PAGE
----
Modern Rheumatology

, Volume 23, Issue 2, pp 318–322 | Cite as

Response to hydroxychloroquine in Japanese patients with lupus-related skin disease using the cutaneous lupus erythematosus disease area and severity index (CLASI)

  • Naoto YokogawaEmail author
  • Akiko Tanikawa
  • Masayuki Amagai
  • Yukihiko Kato
  • Yoko Momose
  • Satoru Arai
  • Hikaru Eto
  • Takaharu Ikeda
  • Fukumi Furukawa
Original Article



Hydroxychloroquine (HCQ) is not available in Japan. To design a clinical trial of HCQ, we evaluated the response to HCQ in Japanese patients with lupus-related skin disease using the cutaneous lupus erythematosus disease area and severity index (CLASI).


Twenty-seven patients with lupus-related skin disease who started HCQ at four hospitals were included. Patients were categorized into responders by the CLASI response criteria. The points and the rate of improvement in the CLASI activity score after 16 weeks of treatment were analyzed, focusing on six parameters: systemic lupus erythematosus (SLE), skin manifestations, disease duration, prednisolone, smoking, and severity.


Twenty-seven patients, including 17 with SLE (6 with SLE/Sjögren’s syndrome), were analyzed retrospectively. Twenty-three patients (85 %) were categorized as responders. The mean CLASI activity score improved from 10.1 to 4.5 (p < 0.0001). The improvement rate did not differ in these parameters except for that of annular erythema (81.6 versus 34.3 %, p = 0.036). On multivariate analysis, the baseline CLASI activity score (CLASI ≥9) correlated with the greatest decrease in CLASI activity score (F = 69.7, p < 0.0001).


CLASI is a reliable indicator to evaluate the efficacy of the drug, and HCQ is an effective treatment for Japanese patients with lupus-related skin disease.


Systemic lupus erythematosus Cutaneous lupus erythematosus Hydroxychloroquine Cutaneous lupus erythematosus disease area and severity index (CLASI)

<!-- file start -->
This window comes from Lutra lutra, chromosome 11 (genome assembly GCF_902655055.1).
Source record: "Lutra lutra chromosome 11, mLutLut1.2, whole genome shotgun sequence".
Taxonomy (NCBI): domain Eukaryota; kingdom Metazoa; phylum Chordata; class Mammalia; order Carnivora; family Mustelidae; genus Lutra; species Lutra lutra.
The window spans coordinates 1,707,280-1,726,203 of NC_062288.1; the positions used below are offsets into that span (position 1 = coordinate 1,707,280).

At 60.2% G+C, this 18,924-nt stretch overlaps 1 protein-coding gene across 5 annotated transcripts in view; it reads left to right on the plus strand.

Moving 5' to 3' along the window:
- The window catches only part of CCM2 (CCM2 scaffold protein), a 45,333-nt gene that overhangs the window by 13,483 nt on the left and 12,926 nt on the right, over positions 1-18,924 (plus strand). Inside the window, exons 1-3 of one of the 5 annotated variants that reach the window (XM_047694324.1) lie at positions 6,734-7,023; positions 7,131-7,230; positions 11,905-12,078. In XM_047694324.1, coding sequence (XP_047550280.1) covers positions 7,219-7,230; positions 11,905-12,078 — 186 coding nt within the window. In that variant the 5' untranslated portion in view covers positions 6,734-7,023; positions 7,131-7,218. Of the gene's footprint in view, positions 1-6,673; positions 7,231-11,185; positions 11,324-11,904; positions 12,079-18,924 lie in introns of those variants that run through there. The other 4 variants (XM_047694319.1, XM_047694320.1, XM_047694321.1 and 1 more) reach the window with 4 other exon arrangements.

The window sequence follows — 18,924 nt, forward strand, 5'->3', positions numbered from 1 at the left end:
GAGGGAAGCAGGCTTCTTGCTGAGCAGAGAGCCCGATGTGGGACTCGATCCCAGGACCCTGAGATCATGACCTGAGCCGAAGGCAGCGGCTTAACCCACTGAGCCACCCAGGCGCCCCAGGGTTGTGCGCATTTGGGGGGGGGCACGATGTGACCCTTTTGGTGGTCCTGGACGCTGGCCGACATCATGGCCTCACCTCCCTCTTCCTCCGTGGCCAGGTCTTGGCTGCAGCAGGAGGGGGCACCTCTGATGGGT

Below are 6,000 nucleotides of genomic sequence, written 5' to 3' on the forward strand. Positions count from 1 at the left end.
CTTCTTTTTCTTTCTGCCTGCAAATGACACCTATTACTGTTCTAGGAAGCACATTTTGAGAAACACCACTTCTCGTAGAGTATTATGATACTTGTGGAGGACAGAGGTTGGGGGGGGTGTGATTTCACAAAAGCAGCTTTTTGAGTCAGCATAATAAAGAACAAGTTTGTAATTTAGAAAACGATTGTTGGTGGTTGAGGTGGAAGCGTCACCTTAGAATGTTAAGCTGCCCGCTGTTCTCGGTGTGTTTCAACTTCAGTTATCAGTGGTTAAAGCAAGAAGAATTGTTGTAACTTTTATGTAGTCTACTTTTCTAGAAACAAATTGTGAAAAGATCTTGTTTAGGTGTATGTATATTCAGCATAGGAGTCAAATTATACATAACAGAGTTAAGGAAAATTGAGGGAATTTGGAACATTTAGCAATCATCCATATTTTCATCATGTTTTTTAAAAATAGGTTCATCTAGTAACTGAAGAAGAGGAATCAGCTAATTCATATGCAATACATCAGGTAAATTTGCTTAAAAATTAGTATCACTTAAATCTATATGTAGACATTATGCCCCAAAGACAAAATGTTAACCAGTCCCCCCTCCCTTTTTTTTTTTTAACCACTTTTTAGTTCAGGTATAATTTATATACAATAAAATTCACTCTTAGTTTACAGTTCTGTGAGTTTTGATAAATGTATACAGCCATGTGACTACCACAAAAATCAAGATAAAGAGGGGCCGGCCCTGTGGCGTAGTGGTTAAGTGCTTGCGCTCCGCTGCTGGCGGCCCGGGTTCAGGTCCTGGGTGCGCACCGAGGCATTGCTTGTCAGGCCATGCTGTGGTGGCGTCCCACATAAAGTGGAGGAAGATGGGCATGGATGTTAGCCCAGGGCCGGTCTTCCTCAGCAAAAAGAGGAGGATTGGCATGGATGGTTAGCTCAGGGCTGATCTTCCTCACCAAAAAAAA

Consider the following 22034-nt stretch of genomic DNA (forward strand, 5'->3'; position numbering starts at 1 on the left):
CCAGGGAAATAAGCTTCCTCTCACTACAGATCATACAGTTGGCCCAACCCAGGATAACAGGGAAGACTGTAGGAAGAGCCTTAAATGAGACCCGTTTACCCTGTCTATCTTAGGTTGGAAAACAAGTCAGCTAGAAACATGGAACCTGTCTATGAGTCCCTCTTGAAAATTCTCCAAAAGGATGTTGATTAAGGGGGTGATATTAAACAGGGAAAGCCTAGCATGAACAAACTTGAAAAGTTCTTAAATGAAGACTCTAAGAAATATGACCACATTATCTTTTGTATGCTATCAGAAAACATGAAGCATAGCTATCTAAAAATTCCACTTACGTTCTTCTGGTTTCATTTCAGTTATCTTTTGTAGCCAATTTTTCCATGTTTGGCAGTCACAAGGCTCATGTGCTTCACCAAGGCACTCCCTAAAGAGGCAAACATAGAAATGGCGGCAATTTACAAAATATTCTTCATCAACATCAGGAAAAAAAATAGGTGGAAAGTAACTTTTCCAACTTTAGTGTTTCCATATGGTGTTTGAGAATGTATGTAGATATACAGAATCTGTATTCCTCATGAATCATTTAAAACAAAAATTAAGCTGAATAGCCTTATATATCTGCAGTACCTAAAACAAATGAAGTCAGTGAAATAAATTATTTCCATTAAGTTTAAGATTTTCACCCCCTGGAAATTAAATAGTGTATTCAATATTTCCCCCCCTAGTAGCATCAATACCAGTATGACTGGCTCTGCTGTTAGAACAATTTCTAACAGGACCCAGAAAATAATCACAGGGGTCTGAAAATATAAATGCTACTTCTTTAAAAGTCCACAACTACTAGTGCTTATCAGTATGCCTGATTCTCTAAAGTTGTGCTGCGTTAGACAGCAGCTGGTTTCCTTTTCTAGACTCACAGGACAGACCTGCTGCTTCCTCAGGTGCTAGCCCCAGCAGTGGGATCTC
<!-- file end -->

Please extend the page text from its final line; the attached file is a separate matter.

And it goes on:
A part of this work was supported by grants from the Ministry of Welfare and Education, Culture, Sports, Science, and Technology of Japan (T.I.). We appreciate Professor Victoria P. Werth (Philadelphia VAMC and University of Pennsylvania, Department of Dermatology) for reviewing this manuscript.

Conflict of interest

The Japanese Hydroxychloroquine Study Group is a volunteer initiative to develop HCQ in Japan and does not have any conflicts of interest. For the preparation of the clinical trial of HCQ, N.Y. and F.F. gave a lecture to Sanofi Aventis KK (lecture fee <US $1,000).


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Copyright information

© Japan College of Rheumatology 2012

Authors and Affiliations

  • Naoto Yokogawa
    • 1
    Email author
  • Akiko Tanikawa
    • 2
  • Masayuki Amagai
    • 2
  • Yukihiko Kato
    • 3
  • Yoko Momose
    • 4
  • Satoru Arai
    • 4
  • Hikaru Eto
    • 4
  • Takaharu Ikeda
    • 5
  • Fukumi Furukawa
    • 5
  1. 1.Department of Rheumatic DiseasesTokyo Metropolitan Tama Medical CenterFuchuJapan
  2. 2.Department of DermatologyKeio University School of MedicineTokyoJapan
  3. 3.Department of DermatologyTokyo Metropolitan Tama Medical CenterTokyoJapan
  4. 4.Department of DermatologySt. Luke’s International HospitalTokyoJapan
  5. 5.Department of DermatologyWakayama Medical UniversityWakayamaJapan

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